Forensic Engineers and Consultants

Archive: Subrogation

The CE Mark and What Should It Mean to You? Part Two

In the previous blog (Part One) we discussed the backstory behind the two stylized letters CE and what it means to the design of machinery bearing the mark.   We outlined some of the requirements of the “Machinery Directive” (MD) which include what are known as “Essential Health and Safety Requirements.” The Essential Health and Safety Requirements incorporate an iterative risk reduction process during design that takes into account the intended use as well as foreseeable misuse, identification of the hazards, elimination of the hazards where possible, reduction of risk, and warning of the residual risk among others.

So, let’s look a little closer look at Read More

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Construction Techniques to Prevent Water Penetration at Windows

Windows, and their interface with the exterior walls, are an important part of a building’s envelope that resists the intrusion of water. Most builders take many precautions to protect a house from water damage. One of the most important factors in keeping the water out is the installation of window flashing, a thin material that prevents water from seeping in around a window. Read More

Ammonia

Ammonia – The Good, The Bad, The Smelly… Part One

Ammonia is a compound consisting of one nitrogen atom and three hydrogen atoms and is denoted by the formula NH3. Its boiling point is -28°F at atmospheric pressure, so unless it is under pressure, it is gaseous at room temperatures. Therefore, pure ammonia is typically stored under pressure in a liquid form. Household ammonia is only 5-10% NH3, the remaining 90-95% is water. Ammonia is extremely soluble in water. It is often depicted  like this: Read More

The CE Mark and What Should It Mean to You? Part One

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Two little letters, CE.  Perhaps you have seen those two letters on a machine nameplate or some other equipment.  What is the meaning behind those two stylized letters and how does it drive the design of safer machinery?  Let’s take a closer look. Read More

Shedding Some Light on Fluorescent Light Fixture Fires

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Lighting systems in buildings and other structures have undergone changes over the years.  Many of these changes have occurred as manufacturers have developed more efficient lighting methods.  Lighting loads can represent the largest category of electrical load in many buildings, thus improved lighting efficiency may significantly lower your power bill and can lengthen time between lamp changes. Read More

Crane Incident Handbook

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Cranes are powerful lifting devices that we see everyday in construction areas, shipping terminals, and industrial sites. They are so common that we often pass by them with little thought. Cranes, however, can sometimes become involved in incidents that injure people or damage equipment. Read More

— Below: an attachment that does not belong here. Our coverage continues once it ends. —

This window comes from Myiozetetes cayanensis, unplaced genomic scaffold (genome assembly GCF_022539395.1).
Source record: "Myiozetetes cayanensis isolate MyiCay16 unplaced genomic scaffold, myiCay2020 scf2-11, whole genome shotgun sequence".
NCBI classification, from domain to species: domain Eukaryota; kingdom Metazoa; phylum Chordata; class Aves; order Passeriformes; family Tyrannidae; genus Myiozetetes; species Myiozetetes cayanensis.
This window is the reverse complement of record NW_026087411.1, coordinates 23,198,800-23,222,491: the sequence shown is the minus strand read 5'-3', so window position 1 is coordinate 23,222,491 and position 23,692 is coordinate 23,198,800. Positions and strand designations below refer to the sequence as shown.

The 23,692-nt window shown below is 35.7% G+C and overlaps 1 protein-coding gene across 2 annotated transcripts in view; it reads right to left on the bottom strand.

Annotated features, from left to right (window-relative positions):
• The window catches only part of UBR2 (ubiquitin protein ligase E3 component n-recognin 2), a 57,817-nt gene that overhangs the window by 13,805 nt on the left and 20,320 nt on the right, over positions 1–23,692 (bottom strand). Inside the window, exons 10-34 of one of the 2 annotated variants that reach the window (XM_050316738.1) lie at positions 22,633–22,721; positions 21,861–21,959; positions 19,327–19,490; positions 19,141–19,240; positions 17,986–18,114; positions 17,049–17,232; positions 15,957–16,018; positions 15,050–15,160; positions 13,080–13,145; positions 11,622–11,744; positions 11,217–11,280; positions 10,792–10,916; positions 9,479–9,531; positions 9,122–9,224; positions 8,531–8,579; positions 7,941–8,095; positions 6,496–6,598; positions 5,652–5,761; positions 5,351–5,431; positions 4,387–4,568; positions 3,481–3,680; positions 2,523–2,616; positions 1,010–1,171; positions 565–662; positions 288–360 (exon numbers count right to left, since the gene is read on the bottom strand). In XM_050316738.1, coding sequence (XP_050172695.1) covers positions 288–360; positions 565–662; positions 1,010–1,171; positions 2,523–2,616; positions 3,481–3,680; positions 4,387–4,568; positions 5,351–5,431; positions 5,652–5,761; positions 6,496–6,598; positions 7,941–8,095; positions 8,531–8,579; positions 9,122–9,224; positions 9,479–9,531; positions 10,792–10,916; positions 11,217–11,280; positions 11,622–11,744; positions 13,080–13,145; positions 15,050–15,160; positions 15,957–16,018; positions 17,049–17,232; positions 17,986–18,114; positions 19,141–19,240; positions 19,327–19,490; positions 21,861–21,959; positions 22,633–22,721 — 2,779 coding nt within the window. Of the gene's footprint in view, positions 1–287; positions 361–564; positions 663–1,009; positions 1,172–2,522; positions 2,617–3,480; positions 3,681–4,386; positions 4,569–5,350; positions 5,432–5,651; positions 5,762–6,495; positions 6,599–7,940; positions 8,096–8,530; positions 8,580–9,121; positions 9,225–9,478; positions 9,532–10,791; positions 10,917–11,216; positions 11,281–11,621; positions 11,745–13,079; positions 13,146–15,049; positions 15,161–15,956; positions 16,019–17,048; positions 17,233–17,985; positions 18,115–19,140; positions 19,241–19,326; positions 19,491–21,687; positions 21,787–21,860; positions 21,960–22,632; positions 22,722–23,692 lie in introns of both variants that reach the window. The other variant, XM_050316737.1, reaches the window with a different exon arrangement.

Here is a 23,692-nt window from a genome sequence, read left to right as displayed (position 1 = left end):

Hidden Heat: The Unseen Hazard of a High Resistance Connection

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A typical residence can have upwards of 10,000 feet of electrical conductors installed, most of which are buried in the walls, attics and crawlspaces.  A commercial building can have 100,000 to upwards of 1 million feet of electrical conductors.  At each device such as a switch or a receptacle are at least three, and typically six or more connections of these conductors within a junction box.  The connections can be in the form of twisted connectors, screw terminals, push in terminals and crimped connectors.

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Distributed Control Systems…Data is the Key

Wouldn’t it be great to have a built-in camera to let you see exactly what went wrong before an incident?  In many manufacturing instances there is, chemical plants especially.  The computer system that operates the plant is called a Distributed Control System (DCS) and it has the capacity to monitor thousands of process variables (flow rates, temperatures, pressures, levels, valve positions, pumps on/off) simultaneously.

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Waste Gas Treatment Equipment Failure: Design & Installation Defects Cause Fire

The thirty-thousand-foot view of manufacturing is raw material in, alter in an appropriate fashion, finished product out, by-product out.  Since the finished product keeps a business in business, it gets the most attention.  What about by-products or waste streams?  Read More

Product Design is Critical to Consumer Safety

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As the holiday season nears, thoughts turn to wonderful home-cooked meals with family.  Few things in life are more pleasurable than a traditional holiday turkey feast. Yet for an unfortunate few, holiday meal time can turn tragic if a turkey frying accident occurs.   While fried turkeys may be tasty, many fire safety experts feel that the reward is not worth the risk.  Read More

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